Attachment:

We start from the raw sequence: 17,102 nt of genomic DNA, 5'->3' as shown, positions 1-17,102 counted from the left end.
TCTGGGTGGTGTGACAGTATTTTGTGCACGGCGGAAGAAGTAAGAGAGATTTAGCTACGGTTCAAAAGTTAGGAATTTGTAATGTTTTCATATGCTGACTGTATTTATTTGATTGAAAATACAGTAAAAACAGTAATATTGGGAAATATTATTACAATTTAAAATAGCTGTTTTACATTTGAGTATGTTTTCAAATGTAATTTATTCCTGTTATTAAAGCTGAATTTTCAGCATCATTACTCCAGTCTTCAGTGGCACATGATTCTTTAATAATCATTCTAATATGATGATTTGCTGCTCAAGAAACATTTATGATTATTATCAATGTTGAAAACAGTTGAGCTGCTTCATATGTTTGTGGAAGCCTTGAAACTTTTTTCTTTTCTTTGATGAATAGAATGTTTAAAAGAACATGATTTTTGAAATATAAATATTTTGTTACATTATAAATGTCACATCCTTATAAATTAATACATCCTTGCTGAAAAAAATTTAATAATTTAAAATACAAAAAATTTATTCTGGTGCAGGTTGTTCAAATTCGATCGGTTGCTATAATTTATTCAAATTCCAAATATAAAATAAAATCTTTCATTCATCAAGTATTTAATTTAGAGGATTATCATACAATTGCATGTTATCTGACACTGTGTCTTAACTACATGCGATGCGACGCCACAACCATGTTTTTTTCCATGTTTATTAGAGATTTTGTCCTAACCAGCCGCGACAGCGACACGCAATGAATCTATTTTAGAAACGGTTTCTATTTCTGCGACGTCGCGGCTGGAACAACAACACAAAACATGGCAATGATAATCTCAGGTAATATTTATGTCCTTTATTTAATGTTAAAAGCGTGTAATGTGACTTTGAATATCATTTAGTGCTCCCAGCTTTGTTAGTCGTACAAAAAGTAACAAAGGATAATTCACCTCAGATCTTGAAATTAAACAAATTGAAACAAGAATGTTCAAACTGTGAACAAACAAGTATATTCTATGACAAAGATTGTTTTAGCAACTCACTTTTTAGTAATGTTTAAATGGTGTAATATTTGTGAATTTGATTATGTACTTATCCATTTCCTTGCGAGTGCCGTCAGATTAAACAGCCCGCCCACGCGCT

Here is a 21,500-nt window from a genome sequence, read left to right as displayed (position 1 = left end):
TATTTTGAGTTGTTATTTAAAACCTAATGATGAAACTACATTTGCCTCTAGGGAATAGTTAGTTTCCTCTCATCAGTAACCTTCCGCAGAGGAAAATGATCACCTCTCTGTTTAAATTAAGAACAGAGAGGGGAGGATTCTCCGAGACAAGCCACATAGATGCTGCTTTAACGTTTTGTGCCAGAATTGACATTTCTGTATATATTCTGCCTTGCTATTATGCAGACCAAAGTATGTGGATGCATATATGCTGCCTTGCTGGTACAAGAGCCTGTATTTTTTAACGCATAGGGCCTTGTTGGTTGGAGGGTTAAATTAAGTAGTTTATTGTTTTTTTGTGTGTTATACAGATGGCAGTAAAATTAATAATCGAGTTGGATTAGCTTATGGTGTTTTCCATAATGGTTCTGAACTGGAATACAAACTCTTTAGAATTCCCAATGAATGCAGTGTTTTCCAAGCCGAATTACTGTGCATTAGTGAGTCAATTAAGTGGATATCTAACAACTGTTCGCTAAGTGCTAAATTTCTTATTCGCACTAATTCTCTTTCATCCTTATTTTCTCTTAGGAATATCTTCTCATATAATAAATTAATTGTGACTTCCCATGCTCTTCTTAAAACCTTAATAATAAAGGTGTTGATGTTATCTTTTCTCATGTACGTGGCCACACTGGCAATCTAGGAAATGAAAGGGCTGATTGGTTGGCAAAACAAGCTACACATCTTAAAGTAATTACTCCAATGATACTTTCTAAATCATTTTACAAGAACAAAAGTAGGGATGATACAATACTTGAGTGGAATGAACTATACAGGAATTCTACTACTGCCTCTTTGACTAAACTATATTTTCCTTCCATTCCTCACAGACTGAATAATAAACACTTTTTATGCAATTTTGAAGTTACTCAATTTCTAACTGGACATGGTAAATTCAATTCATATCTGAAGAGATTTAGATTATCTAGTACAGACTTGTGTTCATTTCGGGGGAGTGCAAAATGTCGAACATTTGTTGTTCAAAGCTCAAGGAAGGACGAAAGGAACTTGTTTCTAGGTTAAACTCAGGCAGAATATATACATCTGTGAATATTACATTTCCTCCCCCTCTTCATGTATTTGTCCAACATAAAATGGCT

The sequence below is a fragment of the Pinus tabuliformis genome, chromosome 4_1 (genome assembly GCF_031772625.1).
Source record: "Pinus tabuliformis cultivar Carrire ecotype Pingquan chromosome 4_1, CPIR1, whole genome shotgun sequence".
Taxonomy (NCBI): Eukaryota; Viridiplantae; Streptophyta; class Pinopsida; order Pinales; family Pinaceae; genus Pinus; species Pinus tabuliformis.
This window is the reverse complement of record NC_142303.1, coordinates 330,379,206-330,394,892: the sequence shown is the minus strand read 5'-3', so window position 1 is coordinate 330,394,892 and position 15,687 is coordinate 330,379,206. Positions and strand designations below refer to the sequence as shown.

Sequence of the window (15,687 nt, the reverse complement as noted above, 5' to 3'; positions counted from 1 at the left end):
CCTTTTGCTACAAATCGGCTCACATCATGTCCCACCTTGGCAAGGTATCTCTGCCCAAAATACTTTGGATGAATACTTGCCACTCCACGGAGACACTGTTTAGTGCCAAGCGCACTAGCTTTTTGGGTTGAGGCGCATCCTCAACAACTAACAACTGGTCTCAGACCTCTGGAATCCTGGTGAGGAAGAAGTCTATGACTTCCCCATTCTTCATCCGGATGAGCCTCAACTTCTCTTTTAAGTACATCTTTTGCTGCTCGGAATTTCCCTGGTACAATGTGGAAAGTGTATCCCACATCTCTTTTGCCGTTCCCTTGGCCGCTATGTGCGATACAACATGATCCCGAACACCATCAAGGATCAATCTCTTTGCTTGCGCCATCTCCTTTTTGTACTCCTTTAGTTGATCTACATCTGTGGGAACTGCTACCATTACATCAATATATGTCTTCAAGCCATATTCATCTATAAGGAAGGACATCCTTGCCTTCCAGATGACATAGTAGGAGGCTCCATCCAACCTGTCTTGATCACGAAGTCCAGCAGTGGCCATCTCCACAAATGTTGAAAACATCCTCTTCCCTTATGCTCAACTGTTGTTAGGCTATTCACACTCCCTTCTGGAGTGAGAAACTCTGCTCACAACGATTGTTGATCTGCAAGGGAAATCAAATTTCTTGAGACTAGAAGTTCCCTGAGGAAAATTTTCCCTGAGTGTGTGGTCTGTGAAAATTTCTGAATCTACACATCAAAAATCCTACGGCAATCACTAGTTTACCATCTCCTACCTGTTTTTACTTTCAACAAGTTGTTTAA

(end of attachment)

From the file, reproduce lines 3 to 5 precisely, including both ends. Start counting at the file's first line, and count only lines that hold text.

Here is a 21,500-nt window from a genome sequence, read left to right as displayed (position 1 = left end):
TATTTTGAGTTGTTATTTAAAACCTAATGATGAAACTACATTTGCCTCTAGGGAATAGTTAGTTTCCTCTCATCAGTAACCTTCCGCAGAGGAAAATGATCACCTCTCTGTTTAAATTAAGAACAGAGAGGGGAGGATTCTCCGAGACAAGCCACATAGATGCTGCTTTAACGTTTTGTGCCAGAATTGACATTTCTGTATATATTCTGCCTTGCTATTATGCAGACCAAAGTATGTGGATGCATATATGCTGCCTTGCTGGTACAAGAGCCTGTATTTTTTAACGCATAGGGCCTTGTTGGTTGGAGGGTTAAATTAAGTAGTTTATTGTTTTTTTGTGTGTTATACAGATGGCAGTAAAATTAATAATCGAGTTGGATTAGCTTATGGTGTTTTCCATAATGGTTCTGAACTGGAATACAAACTCTTTAGAATTCCCAATGAATGCAGTGTTTTCCAAGCCGAATTACTGTGCATTAGTGAGTCAATTAAGTGGATATCTAACAACTGTTCGCTAAGTGCTAAATTTCTTATTCGCACTAATTCTCTTTCATCCTTATTTTCTCTTAGGAATATCTTCTCATATAATAAATTAATTGTGACTTCCCATGCTCTTCTTAAAACCTTAATAATAAAGGTGTTGATGTTATCTTTTCTCATGTACGTGGCCACACTGGCAATCTAGGAAATGAAAGGGCTGATTGGTTGGCAAAACAAGCTACACATCTTAAAGTAATTACTCCAATGATACTTTCTAAATCATTTTACAAGAACAAAAGTAGGGATGATACAATACTTGAGTGGAATGAACTATACAGGAATTCTACTACTGCCTCTTTGACTAAACTATATTTTCCTTCCATTCCTCACAGACTGAATAATAAACACTTTTTATGCAATTTTGAAGTTACTCAATTTCTAACTGGACATGGTAAATTCAATTCATATCTGAAGAGATTTAGATTATCTAGTACAGACTTGTGTTCATTTCGGGGGAGTGCAAAATGTCGAACATTTGTTGTTCAAAGCTCAAGGAAGGACGAAAGGAACTTGTTTCTAGGTTAAACTCAGGCAGAATATATACATCTGTGAATATTACATTTCCTCCCCCTCTTCATGTATTTGTCCAACATAAAATGGCT

The sequence below is a fragment of the Pinus tabuliformis genome, chromosome 4_1 (genome assembly GCF_031772625.1).